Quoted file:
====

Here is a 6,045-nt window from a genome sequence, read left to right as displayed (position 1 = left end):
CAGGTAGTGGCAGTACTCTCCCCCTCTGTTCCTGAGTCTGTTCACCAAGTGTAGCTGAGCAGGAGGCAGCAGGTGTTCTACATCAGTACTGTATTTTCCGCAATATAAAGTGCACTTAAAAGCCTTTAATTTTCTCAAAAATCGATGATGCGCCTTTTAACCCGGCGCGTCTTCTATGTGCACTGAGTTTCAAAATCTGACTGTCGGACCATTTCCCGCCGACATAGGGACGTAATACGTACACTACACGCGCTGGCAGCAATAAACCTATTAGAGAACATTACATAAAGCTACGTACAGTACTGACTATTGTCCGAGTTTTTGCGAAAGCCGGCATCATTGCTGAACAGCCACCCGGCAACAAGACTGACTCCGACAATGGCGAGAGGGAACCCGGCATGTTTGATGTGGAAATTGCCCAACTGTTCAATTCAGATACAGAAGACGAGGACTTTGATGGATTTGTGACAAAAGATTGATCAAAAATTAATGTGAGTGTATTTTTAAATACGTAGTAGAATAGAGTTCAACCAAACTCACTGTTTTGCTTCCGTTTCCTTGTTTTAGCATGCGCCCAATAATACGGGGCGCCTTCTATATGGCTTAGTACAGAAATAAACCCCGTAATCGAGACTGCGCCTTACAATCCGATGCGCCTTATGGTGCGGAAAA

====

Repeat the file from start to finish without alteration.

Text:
Here is a 6,045-nt window from a genome sequence, read left to right as displayed (position 1 = left end):
CAGGTAGTGGCAGTACTCTCCCCCTCTGTTCCTGAGTCTGTTCACCAAGTGTAGCTGAGCAGGAGGCAGCAGGTGTTCTACATCAGTACTGTATTTTCCGCAATATAAAGTGCACTTAAAAGCCTTTAATTTTCTCAAAAATCGATGATGCGCCTTTTAACCCGGCGCGTCTTCTATGTGCACTGAGTTTCAAAATCTGACTGTCGGACCATTTCCCGCCGACATAGGGACGTAATACGTACACTACACGCGCTGGCAGCAATAAACCTATTAGAGAACATTACATAAAGCTACGTACAGTACTGACTATTGTCCGAGTTTTTGCGAAAGCCGGCATCATTGCTGAACAGCCACCCGGCAACAAGACTGACTCCGACAATGGCGAGAGGGAACCCGGCATGTTTGATGTGGAAATTGCCCAACTGTTCAATTCAGATACAGAAGACGAGGACTTTGATGGATTTGTGACAAAAGATTGATCAAAAATTAATGTGAGTGTATTTTTAAATACGTAGTAGAATAGAGTTCAACCAAACTCACTGTTTTGCTTCCGTTTCCTTGTTTTAGCATGCGCCCAATAATACGGGGCGCCTTCTATATGGCTTAGTACAGAAATAAACCCCGTAATCGAGACTGCGCCTTACAATCCGATGCGCCTTATGGTGCGGAAAA